If you’re not already familiar with using Tone Curve in Lightroom, you probably feel pretty comfortable using the sliders for highlights, shadows, blacks, and whites in the Basics panel. While it’s easy to assume these two tools do the same thing to your images, the tone curve tool can take your photo editing to the next level.

So, what is Tone Curve in Lightroom? How can you use this tool to change your photos’ mood and create a unique editing style of your own?

In this article, we’ll answer all of these questions and more. As you grow and become more proficient with the Adobe Lightroom tool, you’ll want to understand the Lightroom Tone Curve feature to have better control over the final product of your images.

Once you’ve got it down, you’ll be amazed at what you can do, from using the Lightroom tone curve tool with presets to creating your very own tone curve. 

Tone Curves: What Are They?

The tone curve of a photo is also known just as the “curves” to many photographers. In Lightroom, the tone curve feature is a powerful editing resource that can adjust the overall contrast and brightness of an image, affecting its whole mood.

Tones include shadows, darks, mid-tones, lights, and then highlights. All of these are adjusted with the RGB curve. Colors can also be adjusted with the Tone Curve Lightroom tool using individual red, green, or blue curves.

What You Can Do With Tone Curve vs. With Basic Tone Sliders

As we touched on in the opening, many people assume that the Tone Curve and Basic sliders do the same thing. While they create similar results, they’re separate tools that work differently.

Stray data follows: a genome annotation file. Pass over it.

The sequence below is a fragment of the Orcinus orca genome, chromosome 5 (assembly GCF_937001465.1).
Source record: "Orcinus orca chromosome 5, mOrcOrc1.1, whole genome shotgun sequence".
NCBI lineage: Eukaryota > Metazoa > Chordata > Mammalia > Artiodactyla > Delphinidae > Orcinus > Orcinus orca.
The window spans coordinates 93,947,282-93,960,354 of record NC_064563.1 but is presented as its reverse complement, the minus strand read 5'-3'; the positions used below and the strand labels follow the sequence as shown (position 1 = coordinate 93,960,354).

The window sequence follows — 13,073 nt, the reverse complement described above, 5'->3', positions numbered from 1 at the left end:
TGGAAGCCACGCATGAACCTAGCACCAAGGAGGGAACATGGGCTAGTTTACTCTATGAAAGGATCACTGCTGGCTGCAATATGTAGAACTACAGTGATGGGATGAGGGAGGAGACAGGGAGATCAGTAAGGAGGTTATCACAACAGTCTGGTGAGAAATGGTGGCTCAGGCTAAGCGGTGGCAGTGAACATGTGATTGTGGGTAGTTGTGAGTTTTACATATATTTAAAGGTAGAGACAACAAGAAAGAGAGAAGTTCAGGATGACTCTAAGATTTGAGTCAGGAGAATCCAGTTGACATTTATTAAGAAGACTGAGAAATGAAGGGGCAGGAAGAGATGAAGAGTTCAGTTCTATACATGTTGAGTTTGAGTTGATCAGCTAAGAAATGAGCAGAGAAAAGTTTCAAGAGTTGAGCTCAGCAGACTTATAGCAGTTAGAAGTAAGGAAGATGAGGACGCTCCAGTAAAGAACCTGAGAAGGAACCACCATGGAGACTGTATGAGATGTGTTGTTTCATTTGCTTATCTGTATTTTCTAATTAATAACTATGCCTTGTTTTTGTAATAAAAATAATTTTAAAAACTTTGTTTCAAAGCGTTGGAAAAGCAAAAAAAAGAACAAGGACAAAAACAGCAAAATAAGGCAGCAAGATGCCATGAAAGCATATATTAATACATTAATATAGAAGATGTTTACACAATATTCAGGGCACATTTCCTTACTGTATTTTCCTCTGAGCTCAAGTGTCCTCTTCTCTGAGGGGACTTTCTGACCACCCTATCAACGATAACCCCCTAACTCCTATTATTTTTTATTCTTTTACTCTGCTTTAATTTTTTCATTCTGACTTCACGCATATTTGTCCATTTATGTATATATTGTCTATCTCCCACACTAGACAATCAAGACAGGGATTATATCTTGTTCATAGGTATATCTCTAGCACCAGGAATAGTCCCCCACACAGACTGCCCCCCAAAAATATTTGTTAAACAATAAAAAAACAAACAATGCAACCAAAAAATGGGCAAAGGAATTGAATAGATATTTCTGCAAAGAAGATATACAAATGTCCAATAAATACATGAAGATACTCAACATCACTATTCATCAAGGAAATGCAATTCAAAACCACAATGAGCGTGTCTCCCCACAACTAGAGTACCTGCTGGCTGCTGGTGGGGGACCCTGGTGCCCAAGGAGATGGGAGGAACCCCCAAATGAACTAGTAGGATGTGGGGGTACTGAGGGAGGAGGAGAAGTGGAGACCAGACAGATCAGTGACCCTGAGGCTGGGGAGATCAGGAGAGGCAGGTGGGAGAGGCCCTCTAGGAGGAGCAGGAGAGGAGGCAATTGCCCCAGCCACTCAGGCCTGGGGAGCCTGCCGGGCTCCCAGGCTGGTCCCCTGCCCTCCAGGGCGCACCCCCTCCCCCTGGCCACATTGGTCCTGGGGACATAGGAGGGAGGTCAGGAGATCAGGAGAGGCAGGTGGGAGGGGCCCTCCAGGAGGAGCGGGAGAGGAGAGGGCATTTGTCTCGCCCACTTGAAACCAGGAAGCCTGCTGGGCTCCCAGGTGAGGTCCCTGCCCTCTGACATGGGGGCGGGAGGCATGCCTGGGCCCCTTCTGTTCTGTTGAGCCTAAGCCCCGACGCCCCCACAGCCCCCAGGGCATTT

If you want to adjust the image itself, you’ll use the Basic sliders and adjust the image’s data. These changes can become rather drastic, especially if you’re using a RAW image. Essentially, the Basic sliders will allow you to adjust the baseline levels of the photo.

The Lightroom Tone Curve feature, on the other hand, manipulates the tones of the image data to alter the values that are already present in the image.

Want to see the difference between the Basic sliders and the Tone Curve Lightroom in action for yourself? 

Make some minor curve adjustments to an image with the Basic Tone sliders and then look at the image’s histogram. You’ll see that you’re altering the baseline data of the image.

Now, find the Lightroom Tone Curve tool to the right of the Develop Module. You’ll find both the color curves and tone curves within the same panel. Play around with the Tone Curve, and you’ll notice that you’re not making any changes to the baseline image data. There should be no changes to the histogram.

Want an easy way to keep the two straight? Remember it this way: